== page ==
‘The World Ends With You’ artwork courtesy of Square Enix.
Between regularly travelling in and out of London to keep my VICE desk from becoming a Motherboard dumping ground, to trundling back and forth along the southern English coast to lecture to university students once per week, I'm on the move a lot, and often for hours at a time with the British rail network as reliable as it isn't. So, I keep handheld consoles on me, always.Recently, the Switch has been a backpack semi-regular; and, now and then, the Vita comes out to play, usually around PS Plus release time. But my 3DS is, almost without fail, the one that's always in there, beside the notepads and receipts and sweet wrappers and lint and pen lids. I've written before about why I love it so, and consider it the greatest handheld of all time—but to distill that article down, basically, it's the most flexible portable out there, in terms of readily available experiences.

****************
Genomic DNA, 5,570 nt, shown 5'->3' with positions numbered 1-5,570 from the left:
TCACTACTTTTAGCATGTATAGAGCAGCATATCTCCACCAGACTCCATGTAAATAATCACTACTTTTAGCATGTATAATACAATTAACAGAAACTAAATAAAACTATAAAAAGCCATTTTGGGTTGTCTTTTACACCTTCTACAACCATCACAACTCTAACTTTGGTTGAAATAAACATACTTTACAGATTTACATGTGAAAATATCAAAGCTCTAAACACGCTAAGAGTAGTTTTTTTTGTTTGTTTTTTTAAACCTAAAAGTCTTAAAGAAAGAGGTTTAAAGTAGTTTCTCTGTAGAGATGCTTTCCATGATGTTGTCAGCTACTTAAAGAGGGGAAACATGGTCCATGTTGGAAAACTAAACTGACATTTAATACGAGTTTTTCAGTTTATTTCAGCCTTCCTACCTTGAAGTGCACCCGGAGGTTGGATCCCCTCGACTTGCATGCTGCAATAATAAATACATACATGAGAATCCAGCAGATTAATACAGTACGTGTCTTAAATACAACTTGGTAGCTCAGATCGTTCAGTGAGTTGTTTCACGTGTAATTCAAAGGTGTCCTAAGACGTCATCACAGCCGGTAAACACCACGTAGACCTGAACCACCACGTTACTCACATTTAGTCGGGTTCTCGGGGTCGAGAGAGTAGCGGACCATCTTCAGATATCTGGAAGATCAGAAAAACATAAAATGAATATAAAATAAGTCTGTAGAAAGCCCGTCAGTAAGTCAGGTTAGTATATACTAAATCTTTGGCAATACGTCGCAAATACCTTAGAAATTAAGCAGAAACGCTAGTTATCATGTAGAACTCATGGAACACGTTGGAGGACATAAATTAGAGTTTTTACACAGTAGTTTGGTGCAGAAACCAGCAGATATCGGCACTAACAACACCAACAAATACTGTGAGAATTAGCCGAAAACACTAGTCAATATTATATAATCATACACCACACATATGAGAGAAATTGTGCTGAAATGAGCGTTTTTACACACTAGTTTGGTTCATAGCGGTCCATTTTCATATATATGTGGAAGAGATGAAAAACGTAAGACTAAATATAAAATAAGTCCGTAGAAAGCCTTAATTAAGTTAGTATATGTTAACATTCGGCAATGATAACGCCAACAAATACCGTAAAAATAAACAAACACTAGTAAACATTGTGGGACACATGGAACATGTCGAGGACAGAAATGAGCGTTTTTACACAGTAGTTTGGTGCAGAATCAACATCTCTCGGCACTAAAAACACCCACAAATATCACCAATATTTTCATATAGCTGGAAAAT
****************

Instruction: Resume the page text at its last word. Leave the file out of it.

There's all the 3DS games themselves, of course, over 1,000 of them so far. Then, you've the 1,800-titles-and-more DS back catalogue to explore. On the digital eShop, a wealth of Game Boy, Game Boy Color, Game Gear(!) and NES releases from yesteryear. If you've a New Nintendo 3DS, i.e. the one with that little C stick (which I don't, hint), you can download a selection of Super Nintendo games for it, too. It's a time machine! A fantastic, folding plastic, don't treat it like elastic (? but also, don't), take-it-wherever-you-wanna-get-frantic (sure) video gaming time machine.Right now, I'm navigating my way through some DS games that truly stood out for being singular experiences, ones that could only work properly on the platform. I've played through Hotel Dusk: Room 215 and the phenomenal Ghost Trick. I've given Aliens: Infestation the love it deserves. Now, I'm puzzling and platforming as far into EA's oddball adventure Henry Hatsworth as I can manage—but, shit, that is one sheer vertical hell of a difficulty curve. The hopefully less-stressful Pac-Pix is up next for a peek. It's Pac-Man, but you draw him. Brilliant?On the recommended-already list, a number of titles that I've had in mind for a while, but just need to get around to picking up. Kirby: Canvas Curse, Another Code, The World Ends With You (seriously, everyone, I'll get it, eventually, promise), Contact, Ninja Gaiden: Dragon Sword, Okamiden, Nine Hours (etc), Yoshi Touch & Go, and several more. If I had the money, I'd catch 'em all. But, as it is, I'm ticking them off at the rate of one or two per month.But what about you? The DS range proper sold in the region of 154 million units, and the 3DS family has stretched to over 66 million since its launch in 2011. Factor in the handful of 2DS consoles out there, with the New 2DS XL imminent too, and you've a shit load of machines that can play the weirdest and wildest DS games. Chances are that a whole bunch of Waypoint readers, viewers, listeners and forum lurkers (hiya, we see ya) have had one of these consoles, and have a suggestion or some when it comes to the most unique games they played on it.So, recommend away! This is today's open thread: your chance to shout out your favorite DS game(s) that sang in perfect harmony with the hardware. The weirder, the better. I'll be making notes, and I know I won't be alone in doing so.Discuss this topic on our forum!